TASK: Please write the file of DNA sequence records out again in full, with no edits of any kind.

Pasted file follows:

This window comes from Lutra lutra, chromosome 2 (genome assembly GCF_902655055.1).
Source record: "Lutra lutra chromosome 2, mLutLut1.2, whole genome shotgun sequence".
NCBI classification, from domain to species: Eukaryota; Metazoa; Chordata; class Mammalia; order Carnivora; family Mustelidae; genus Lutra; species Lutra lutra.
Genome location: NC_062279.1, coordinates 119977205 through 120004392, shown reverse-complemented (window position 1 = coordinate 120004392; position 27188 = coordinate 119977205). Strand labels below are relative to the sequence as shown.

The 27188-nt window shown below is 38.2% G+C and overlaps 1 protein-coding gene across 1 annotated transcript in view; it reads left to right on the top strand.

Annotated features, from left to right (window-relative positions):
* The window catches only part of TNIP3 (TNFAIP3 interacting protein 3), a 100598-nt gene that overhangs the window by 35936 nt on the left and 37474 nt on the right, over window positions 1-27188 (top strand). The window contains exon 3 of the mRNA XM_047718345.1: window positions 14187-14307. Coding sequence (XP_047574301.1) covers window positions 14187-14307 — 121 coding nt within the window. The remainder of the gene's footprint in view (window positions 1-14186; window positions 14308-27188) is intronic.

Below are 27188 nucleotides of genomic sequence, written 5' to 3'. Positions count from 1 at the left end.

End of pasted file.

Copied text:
This window comes from Lutra lutra, chromosome 2 (genome assembly GCF_902655055.1).
Source record: "Lutra lutra chromosome 2, mLutLut1.2, whole genome shotgun sequence".
NCBI classification, from domain to species: Eukaryota; Metazoa; Chordata; class Mammalia; order Carnivora; family Mustelidae; genus Lutra; species Lutra lutra.
Genome location: NC_062279.1, coordinates 119977205 through 120004392, shown reverse-complemented (window position 1 = coordinate 120004392; position 27188 = coordinate 119977205). Strand labels below are relative to the sequence as shown.

The 27188-nt window shown below is 38.2% G+C and overlaps 1 protein-coding gene across 1 annotated transcript in view; it reads left to right on the top strand.

Annotated features, from left to right (window-relative positions):
* The window catches only part of TNIP3 (TNFAIP3 interacting protein 3), a 100598-nt gene that overhangs the window by 35936 nt on the left and 37474 nt on the right, over window positions 1-27188 (top strand). The window contains exon 3 of the mRNA XM_047718345.1: window positions 14187-14307. Coding sequence (XP_047574301.1) covers window positions 14187-14307 — 121 coding nt within the window. The remainder of the gene's footprint in view (window positions 1-14186; window positions 14308-27188) is intronic.

Below are 27188 nucleotides of genomic sequence, written 5' to 3'. Positions count from 1 at the left end.